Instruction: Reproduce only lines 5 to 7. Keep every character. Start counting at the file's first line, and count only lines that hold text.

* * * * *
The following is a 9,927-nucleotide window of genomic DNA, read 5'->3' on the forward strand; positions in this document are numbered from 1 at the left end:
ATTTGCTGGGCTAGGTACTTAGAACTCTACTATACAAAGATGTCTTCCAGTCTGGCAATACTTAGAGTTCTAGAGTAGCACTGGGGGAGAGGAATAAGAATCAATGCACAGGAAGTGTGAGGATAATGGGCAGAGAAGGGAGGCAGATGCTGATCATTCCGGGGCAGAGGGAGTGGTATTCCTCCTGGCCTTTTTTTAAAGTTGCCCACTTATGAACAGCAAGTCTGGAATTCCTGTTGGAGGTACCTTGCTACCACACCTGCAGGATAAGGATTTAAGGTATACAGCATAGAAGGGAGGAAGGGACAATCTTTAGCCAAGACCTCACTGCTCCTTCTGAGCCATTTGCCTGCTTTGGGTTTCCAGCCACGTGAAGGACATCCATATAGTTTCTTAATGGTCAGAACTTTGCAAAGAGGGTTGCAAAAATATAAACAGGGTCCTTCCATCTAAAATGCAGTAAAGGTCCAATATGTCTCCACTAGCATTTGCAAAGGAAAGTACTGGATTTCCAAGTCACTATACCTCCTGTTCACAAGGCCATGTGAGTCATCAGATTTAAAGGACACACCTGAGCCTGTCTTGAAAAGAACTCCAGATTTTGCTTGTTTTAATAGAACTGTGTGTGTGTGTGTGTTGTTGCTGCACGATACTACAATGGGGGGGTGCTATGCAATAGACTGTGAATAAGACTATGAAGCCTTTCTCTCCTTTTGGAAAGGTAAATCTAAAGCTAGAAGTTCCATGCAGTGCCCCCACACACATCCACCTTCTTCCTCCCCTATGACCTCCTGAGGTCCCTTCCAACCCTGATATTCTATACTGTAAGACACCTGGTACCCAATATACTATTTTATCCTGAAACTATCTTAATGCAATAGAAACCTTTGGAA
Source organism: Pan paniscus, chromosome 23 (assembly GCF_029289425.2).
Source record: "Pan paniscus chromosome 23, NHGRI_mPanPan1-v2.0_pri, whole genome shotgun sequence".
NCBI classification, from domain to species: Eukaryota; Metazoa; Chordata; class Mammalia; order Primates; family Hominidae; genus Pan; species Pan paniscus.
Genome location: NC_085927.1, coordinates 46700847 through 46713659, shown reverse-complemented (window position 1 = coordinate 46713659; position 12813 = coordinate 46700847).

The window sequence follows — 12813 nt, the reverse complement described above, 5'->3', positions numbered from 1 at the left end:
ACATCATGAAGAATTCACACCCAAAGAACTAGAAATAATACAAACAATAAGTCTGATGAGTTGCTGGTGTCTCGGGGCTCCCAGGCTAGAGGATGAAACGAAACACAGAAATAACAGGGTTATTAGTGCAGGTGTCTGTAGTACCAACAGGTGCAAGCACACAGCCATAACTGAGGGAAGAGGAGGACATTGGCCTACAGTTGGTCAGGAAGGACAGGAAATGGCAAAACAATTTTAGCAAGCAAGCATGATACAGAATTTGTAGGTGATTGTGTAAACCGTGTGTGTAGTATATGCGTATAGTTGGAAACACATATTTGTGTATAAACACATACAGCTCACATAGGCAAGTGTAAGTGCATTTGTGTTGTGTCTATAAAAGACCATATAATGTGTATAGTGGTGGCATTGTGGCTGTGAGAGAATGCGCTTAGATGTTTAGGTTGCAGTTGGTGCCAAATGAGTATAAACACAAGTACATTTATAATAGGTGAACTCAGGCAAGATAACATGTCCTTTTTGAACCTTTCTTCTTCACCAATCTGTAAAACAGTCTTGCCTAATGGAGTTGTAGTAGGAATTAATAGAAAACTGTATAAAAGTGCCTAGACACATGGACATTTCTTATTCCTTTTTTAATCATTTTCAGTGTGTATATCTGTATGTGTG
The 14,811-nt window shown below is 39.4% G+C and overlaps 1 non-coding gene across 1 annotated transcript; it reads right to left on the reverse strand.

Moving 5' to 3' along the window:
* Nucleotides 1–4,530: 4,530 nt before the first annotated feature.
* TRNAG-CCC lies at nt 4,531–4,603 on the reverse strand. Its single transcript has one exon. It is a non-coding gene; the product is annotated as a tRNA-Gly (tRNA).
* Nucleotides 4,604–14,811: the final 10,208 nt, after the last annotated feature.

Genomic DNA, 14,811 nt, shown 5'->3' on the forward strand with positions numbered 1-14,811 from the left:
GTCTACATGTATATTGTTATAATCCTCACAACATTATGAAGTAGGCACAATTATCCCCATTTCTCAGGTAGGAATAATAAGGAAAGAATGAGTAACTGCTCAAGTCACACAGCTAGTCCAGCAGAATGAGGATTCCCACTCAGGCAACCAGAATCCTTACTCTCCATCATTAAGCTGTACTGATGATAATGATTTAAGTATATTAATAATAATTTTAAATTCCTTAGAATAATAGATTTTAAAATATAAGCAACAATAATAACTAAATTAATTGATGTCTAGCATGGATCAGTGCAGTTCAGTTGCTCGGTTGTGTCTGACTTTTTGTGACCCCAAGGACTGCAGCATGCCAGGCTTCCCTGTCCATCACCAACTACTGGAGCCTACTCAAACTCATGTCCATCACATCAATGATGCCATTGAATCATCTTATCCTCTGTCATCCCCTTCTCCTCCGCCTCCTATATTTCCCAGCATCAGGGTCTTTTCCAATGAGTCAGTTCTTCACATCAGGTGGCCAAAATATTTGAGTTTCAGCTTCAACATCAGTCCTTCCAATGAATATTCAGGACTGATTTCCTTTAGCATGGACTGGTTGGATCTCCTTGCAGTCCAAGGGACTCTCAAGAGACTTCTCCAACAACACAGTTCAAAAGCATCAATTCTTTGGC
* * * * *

NCBI classification, from domain to species: Eukaryota; Metazoa; Chordata; class Mammalia; order Primates; family Hominidae; genus Pan; species Pan paniscus.
Genome location: NC_085927.1, coordinates 46700847 through 46713659, shown reverse-complemented (window position 1 = coordinate 46713659; position 12813 = coordinate 46700847).

The window sequence follows — 12813 nt, the reverse complement described above, 5'->3', positions numbered from 1 at the left end: